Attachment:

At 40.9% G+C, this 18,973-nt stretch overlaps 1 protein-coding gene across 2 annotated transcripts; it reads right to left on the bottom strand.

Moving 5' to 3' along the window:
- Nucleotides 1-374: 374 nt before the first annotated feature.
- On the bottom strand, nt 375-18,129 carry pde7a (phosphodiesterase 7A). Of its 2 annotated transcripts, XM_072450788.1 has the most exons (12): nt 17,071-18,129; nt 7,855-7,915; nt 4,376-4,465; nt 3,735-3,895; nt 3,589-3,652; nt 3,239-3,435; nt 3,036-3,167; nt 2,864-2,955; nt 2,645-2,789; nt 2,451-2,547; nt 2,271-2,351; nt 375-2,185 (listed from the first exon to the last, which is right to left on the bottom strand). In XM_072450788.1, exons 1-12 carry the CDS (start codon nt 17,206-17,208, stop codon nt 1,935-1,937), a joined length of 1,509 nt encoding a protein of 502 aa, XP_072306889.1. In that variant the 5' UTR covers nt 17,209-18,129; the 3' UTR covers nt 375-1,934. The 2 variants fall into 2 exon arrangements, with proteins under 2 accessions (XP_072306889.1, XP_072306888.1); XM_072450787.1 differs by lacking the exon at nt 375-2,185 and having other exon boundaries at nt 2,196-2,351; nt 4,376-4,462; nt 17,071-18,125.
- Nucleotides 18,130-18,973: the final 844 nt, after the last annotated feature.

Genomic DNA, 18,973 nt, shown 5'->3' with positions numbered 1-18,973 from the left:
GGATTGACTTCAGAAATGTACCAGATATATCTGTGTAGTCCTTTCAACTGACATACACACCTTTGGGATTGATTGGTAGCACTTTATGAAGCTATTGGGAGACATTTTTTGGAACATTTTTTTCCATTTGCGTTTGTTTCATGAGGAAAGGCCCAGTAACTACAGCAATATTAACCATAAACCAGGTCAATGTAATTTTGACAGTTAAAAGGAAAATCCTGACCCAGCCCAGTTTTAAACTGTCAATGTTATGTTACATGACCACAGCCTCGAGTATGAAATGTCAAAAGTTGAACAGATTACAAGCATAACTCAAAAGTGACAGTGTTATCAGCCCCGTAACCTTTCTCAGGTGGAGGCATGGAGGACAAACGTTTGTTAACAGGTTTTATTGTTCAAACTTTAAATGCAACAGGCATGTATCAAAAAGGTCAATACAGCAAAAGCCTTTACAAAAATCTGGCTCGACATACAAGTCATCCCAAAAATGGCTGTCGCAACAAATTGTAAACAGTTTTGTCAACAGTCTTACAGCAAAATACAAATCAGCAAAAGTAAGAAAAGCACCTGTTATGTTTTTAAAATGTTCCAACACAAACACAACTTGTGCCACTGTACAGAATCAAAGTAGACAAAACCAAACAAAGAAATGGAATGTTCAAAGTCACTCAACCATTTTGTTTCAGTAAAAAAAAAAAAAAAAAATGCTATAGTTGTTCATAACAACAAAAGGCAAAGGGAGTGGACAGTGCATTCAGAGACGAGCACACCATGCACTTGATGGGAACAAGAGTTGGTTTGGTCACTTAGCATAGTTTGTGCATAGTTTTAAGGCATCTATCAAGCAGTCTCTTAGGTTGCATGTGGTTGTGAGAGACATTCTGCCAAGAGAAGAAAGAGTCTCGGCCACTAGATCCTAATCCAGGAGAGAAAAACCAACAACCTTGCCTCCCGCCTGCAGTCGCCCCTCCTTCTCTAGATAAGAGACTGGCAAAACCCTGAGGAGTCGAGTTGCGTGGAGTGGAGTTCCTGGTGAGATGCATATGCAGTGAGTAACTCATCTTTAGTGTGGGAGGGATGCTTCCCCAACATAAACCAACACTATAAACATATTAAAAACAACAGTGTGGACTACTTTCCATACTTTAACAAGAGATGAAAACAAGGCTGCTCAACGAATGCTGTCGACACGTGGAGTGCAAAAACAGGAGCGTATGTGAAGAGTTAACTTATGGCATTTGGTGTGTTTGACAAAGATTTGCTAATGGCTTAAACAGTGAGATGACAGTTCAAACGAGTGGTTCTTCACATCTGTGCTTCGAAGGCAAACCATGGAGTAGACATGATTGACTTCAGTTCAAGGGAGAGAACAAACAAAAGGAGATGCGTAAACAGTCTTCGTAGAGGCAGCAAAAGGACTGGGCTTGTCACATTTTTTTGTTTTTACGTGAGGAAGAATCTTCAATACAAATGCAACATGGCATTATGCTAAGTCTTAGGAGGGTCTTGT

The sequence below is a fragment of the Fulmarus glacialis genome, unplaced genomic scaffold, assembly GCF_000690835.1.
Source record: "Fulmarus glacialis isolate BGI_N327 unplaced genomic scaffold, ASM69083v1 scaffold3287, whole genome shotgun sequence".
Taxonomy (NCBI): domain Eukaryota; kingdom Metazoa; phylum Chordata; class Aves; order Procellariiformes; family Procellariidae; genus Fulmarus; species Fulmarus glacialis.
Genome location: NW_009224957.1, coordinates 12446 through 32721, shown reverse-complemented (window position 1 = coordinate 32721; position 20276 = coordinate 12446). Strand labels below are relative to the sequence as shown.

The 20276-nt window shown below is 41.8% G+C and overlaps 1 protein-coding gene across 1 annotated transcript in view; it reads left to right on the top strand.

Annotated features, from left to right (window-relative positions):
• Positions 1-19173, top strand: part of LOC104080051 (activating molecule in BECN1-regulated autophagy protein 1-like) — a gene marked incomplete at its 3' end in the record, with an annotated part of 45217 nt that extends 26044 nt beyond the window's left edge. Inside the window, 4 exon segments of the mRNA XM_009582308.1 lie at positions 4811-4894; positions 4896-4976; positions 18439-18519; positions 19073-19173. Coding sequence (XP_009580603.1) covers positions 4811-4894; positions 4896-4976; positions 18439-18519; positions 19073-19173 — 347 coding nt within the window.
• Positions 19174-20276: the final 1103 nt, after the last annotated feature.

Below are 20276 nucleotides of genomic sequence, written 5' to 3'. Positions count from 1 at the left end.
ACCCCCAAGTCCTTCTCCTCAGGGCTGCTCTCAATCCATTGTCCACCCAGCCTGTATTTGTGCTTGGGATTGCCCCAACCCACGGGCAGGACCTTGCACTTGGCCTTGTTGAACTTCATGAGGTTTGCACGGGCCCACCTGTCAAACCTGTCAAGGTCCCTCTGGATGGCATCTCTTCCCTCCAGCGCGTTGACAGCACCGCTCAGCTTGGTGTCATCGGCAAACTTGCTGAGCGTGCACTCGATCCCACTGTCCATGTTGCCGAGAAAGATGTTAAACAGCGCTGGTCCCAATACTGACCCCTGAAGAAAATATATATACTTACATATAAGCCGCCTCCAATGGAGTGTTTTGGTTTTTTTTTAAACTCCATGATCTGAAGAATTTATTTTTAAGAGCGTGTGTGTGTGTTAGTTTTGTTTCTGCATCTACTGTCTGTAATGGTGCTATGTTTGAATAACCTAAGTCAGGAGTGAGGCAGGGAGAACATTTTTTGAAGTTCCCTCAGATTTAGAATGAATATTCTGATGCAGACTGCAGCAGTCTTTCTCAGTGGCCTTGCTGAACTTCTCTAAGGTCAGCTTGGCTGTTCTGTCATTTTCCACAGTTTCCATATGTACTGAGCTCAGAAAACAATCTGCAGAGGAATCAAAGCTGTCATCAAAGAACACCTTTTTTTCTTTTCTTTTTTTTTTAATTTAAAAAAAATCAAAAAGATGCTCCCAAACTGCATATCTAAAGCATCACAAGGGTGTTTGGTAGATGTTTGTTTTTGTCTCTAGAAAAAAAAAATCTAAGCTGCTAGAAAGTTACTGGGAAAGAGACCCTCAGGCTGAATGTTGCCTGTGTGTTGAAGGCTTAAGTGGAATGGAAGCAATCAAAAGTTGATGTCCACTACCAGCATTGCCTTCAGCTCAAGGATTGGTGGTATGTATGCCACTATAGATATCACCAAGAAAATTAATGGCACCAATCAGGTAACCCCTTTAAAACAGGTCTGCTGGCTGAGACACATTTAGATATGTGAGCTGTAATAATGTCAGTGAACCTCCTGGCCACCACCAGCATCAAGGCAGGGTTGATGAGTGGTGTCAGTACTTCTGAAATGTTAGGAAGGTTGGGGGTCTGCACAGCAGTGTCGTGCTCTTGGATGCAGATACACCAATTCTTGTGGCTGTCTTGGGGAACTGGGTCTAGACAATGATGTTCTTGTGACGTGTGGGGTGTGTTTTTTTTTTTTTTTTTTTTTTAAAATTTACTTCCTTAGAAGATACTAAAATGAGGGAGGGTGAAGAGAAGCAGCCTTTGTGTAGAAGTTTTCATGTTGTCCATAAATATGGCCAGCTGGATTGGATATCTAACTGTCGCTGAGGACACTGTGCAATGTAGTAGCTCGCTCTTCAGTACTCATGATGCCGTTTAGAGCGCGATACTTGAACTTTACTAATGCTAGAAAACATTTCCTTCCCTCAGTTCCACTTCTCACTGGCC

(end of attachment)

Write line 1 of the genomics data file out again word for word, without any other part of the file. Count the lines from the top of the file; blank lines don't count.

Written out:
At 40.9% G+C, this 18,973-nt stretch overlaps 1 protein-coding gene across 2 annotated transcripts; it reads right to left on the bottom strand.